Baby L's injuries not accidental, court told

2014-11-25 23:01

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Pretoria - A 2-year-old girl known as Baby L was not injured accidentally but was the victim of child abuse, a medical expert testified in the North Gauteng High Court in Pretoria on Tuesday.

Dr Lorraine Du Toit-Prinsloo, a forensic pathologist, testified in the trial of a 20-year-old Pretoria North woman and her 36-year-old boyfriend who denied trying to kill the woman's daughter, abusing the toddler and depriving her of medical care.

The couple claimed Baby L had fallen down a flight of stairs and off a washing machine.

She was already in a coma when she was rushed to the Akasia hospital on 30 December last year.

She had bleeding in her brain, a fractured hip, blood in her abdomen, a bruised kidney, a serious injury to the pancreas and bruises all over her body.

A pathologist earlier testified that she was in a vegetative state because of severe brain damage.

Prinsloo said bruises on the skin were the first sign of child abuse.

Three doctors testified that Baby L had bruises of markedly different colours, which Prinsloo said showed that the bruises could not have been inflicted at the same time.

Bruises to the buttocks (as Baby L had) were frequently a sign of bruises caused by hand slaps or beating with a strap and was a sure sign of abuse.

The small red bruises on the chest of Baby L were from finger point pressure on the chest and was also one of the tell-tale signs of child abuse, she added.

The history provided by the accused was that Baby L had tumbled down stairs on 15 December, but Prinsloo said falling down stairs was likely to cause superficial injury and involve only one body area, most commonly the head and neck.

"I'm of the view that the explanation of a fall down stairs does not explain the number of bruises on this child.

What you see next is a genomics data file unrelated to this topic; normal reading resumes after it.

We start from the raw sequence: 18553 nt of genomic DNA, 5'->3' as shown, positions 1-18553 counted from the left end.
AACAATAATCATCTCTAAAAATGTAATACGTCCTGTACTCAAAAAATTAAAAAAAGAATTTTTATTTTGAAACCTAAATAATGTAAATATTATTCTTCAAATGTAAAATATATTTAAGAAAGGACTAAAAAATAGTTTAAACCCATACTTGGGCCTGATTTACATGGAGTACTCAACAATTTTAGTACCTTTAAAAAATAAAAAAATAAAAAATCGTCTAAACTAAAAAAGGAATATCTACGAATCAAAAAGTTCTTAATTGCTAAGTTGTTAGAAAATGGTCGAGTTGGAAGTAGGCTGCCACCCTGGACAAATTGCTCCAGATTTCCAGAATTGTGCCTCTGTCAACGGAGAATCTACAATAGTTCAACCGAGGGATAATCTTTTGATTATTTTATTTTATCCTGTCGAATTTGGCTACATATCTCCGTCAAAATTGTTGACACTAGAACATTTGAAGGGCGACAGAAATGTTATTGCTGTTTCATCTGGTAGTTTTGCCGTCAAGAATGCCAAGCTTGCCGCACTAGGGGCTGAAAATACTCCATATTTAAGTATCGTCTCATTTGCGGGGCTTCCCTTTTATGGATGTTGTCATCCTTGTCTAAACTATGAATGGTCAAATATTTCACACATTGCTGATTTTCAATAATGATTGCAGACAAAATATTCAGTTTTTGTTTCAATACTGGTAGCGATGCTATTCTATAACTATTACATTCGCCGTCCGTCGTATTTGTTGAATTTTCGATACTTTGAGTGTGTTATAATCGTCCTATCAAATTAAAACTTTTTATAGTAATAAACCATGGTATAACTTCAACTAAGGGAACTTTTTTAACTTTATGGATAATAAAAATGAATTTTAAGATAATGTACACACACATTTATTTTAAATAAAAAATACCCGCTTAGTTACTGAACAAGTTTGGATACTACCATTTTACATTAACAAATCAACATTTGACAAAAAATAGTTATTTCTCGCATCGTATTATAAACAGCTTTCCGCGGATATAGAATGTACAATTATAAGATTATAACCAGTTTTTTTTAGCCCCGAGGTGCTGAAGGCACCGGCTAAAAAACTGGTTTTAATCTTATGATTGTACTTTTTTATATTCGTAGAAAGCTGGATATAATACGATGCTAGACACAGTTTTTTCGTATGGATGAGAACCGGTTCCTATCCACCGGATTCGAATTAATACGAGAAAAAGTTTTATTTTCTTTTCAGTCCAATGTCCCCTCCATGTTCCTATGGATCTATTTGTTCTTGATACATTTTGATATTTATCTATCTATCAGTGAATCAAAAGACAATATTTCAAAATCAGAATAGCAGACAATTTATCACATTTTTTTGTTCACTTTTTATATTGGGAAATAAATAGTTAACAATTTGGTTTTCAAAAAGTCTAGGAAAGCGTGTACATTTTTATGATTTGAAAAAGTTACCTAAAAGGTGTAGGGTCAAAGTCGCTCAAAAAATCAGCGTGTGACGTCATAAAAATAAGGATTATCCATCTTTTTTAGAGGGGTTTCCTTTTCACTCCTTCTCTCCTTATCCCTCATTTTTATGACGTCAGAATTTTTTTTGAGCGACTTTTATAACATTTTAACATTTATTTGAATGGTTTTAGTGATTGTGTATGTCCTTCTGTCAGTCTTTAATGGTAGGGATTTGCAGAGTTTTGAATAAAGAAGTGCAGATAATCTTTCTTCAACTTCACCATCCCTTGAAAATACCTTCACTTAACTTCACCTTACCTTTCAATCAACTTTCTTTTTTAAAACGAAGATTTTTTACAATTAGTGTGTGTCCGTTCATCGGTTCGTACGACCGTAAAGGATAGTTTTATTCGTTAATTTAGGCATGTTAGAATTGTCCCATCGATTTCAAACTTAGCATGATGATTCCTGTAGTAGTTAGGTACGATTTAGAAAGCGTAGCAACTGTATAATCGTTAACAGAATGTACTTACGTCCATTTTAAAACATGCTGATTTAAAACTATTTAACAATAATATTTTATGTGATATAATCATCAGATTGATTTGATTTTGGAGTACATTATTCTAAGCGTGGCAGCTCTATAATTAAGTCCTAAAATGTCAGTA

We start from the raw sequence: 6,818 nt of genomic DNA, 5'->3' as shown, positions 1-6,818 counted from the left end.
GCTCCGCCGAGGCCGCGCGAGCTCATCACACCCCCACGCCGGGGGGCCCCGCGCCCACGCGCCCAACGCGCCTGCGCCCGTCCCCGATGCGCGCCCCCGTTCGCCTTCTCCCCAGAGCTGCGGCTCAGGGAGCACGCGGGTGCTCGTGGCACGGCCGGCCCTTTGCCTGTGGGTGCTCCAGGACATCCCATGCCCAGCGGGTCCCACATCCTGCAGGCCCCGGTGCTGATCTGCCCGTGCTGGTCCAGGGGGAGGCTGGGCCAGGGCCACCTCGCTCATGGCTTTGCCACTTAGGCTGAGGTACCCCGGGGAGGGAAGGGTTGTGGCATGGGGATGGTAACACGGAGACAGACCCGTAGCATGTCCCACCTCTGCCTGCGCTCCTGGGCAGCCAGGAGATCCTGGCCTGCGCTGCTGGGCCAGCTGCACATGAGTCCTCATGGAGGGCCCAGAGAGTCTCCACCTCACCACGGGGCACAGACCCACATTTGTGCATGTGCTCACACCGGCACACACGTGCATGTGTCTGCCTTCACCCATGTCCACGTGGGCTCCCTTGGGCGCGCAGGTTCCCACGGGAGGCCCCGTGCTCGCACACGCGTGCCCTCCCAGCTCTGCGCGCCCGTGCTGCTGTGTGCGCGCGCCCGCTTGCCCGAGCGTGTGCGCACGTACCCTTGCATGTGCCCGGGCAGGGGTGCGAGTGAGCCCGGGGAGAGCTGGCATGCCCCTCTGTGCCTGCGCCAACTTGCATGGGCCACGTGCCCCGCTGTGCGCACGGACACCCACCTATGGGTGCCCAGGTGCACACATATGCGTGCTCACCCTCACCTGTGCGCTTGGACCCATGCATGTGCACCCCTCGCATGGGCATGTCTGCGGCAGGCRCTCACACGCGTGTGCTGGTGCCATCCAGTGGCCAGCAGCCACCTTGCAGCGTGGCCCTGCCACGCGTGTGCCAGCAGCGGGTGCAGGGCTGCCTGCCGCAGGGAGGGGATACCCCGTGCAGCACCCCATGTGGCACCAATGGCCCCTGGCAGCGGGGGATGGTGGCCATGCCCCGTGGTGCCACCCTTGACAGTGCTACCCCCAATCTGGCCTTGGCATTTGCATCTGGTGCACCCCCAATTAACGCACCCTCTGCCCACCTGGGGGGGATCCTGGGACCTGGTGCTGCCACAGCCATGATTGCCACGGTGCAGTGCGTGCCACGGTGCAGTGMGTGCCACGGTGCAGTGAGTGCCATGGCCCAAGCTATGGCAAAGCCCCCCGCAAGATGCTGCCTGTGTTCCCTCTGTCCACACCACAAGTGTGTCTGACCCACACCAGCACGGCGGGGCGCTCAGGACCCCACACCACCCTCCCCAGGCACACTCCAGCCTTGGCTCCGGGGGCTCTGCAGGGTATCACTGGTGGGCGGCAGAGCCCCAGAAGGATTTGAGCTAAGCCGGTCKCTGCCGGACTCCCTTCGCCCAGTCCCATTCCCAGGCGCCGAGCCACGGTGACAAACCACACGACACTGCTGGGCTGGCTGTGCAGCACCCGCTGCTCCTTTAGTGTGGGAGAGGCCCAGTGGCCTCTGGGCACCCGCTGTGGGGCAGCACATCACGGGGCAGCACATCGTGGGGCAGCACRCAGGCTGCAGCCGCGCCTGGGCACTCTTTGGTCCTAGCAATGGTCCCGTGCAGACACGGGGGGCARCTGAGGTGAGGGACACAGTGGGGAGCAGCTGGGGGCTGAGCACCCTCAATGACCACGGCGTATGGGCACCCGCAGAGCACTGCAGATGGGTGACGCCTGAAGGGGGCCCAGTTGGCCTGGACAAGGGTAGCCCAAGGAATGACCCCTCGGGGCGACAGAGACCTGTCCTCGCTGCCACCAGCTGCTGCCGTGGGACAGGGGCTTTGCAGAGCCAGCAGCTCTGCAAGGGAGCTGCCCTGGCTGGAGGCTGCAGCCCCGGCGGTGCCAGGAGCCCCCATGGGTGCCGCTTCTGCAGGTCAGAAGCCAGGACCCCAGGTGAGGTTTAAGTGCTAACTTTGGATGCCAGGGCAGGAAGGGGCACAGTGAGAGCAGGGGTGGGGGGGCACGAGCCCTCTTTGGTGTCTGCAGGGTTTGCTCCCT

"I'm also of the opinion that bruises sustained on 15 December when she allegedly fell down the stairs could not still have been on the body on 30 December," she said.

"If she fell off a washing machine onto the back of her head, I would have expected a bruise on the back of her head but bleeding to the front part of the brain.

"Another worrisome finding is a bruise behind the child's ear. You would not expect that from a fall because it's a protected area," Prinsloo testified.

In her 10 years doing autopsies on children she had only seen pelvic fractures caused by falling from a great height such as a building or in a car accident, she testified.

She said the pancreas was a very protected organ in the abdomen and the injury sustained by Baby L was very rare.

"In my view the injury to the pancreas was caused by a directed blow with an object such as a broom stick that injured the abdomen," she added.

Prinsloo described the fluid found in Baby L's lungs as possibly indicating a near-drowning while the blood in her abdomen showed that the toddler had lost nearly 20% of the blood in her body.

The trial continues.

Read more on:    pretoria  |  crime  |  child abuse

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